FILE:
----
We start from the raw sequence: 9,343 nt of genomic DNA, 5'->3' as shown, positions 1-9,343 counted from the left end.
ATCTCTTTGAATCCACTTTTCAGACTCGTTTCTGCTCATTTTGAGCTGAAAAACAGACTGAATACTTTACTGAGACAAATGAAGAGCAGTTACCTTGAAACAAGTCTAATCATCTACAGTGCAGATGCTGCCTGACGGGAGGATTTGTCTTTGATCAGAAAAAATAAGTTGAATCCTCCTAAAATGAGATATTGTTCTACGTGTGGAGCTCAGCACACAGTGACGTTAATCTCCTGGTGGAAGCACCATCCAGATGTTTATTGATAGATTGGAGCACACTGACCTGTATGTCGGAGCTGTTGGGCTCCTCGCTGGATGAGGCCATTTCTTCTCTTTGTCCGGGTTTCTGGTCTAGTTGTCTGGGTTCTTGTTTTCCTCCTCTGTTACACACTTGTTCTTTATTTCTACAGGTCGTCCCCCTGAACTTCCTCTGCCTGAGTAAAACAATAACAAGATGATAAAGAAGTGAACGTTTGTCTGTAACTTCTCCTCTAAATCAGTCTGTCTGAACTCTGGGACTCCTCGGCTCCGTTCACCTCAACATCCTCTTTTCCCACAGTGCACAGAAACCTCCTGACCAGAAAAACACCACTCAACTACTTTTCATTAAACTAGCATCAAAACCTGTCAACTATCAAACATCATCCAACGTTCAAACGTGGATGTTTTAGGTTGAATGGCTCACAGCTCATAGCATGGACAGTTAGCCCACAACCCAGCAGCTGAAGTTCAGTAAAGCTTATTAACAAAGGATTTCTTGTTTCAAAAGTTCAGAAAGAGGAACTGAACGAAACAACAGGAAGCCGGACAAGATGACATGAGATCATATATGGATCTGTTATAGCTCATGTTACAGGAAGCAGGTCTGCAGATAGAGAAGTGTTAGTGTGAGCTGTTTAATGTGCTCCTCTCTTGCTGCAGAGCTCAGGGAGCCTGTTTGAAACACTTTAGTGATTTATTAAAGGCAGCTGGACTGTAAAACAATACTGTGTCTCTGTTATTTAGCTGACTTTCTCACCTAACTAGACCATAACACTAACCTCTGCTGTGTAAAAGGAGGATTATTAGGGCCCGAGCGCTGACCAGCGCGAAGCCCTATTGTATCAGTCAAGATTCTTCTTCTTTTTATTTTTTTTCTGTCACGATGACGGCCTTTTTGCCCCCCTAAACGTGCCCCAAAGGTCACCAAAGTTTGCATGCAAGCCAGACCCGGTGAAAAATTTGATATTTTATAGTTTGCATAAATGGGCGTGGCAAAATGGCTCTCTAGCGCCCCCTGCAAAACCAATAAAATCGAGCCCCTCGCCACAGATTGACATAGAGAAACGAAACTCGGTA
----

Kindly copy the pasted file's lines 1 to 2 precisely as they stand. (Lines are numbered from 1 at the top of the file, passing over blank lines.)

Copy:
We start from the raw sequence: 9,343 nt of genomic DNA, 5'->3' as shown, positions 1-9,343 counted from the left end.
ATCTCTTTGAATCCACTTTTCAGACTCGTTTCTGCTCATTTTGAGCTGAAAAACAGACTGAATACTTTACTGAGACAAATGAAGAGCAGTTACCTTGAAACAAGTCTAATCATCTACAGTGCAGATGCTGCCTGACGGGAGGATTTGTCTTTGATCAGAAAAAATAAGTTGAATCCTCCTAAAATGAGATATTGTTCTACGTGTGGAGCTCAGCACACAGTGACGTTAATCTCCTGGTGGAAGCACCATCCAGATGTTTATTGATAGATTGGAGCACACTGACCTGTATGTCGGAGCTGTTGGGCTCCTCGCTGGATGAGGCCATTTCTTCTCTTTGTCCGGGTTTCTGGTCTAGTTGTCTGGGTTCTTGTTTTCCTCCTCTGTTACACACTTGTTCTTTATTTCTACAGGTCGTCCCCCTGAACTTCCTCTGCCTGAGTAAAACAATAACAAGATGATAAAGAAGTGAACGTTTGTCTGTAACTTCTCCTCTAAATCAGTCTGTCTGAACTCTGGGACTCCTCGGCTCCGTTCACCTCAACATCCTCTTTTCCCACAGTGCACAGAAACCTCCTGACCAGAAAAACACCACTCAACTACTTTTCATTAAACTAGCATCAAAACCTGTCAACTATCAAACATCATCCAACGTTCAAACGTGGATGTTTTAGGTTGAATGGCTCACAGCTCATAGCATGGACAGTTAGCCCACAACCCAGCAGCTGAAGTTCAGTAAAGCTTATTAACAAAGGATTTCTTGTTTCAAAAGTTCAGAAAGAGGAACTGAACGAAACAACAGGAAGCCGGACAAGATGACATGAGATCATATATGGATCTGTTATAGCTCATGTTACAGGAAGCAGGTCTGCAGATAGAGAAGTGTTAGTGTGAGCTGTTTAATGTGCTCCTCTCTTGCTGCAGAGCTCAGGGAGCCTGTTTGAAACACTTTAGTGATTTATTAAAGGCAGCTGGACTGTAAAACAATACTGTGTCTCTGTTATTTAGCTGACTTTCTCACCTAACTAGACCATAACACTAACCTCTGCTGTGTAAAAGGAGGATTATTAGGGCCCGAGCGCTGACCAGCGCGAAGCCCTATTGTATCAGTCAAGATTCTTCTTCTTTTTATTTTTTTTCTGTCACGATGACGGCCTTTTTGCCCCCCTAAACGTGCCCCAAAGGTCACCAAAGTTTGCATGCAAGCCAGACCCGGTGAAAAATTTGATATTTTATAGTTTGCATAAATGGGCGTGGCAAAATGGCTCTCTAGCGCCCCCTGCAAAACCAATAAAATCGAGCCCCTCGCCACAGATTGACATAGAGAAACGAAACTCGGTA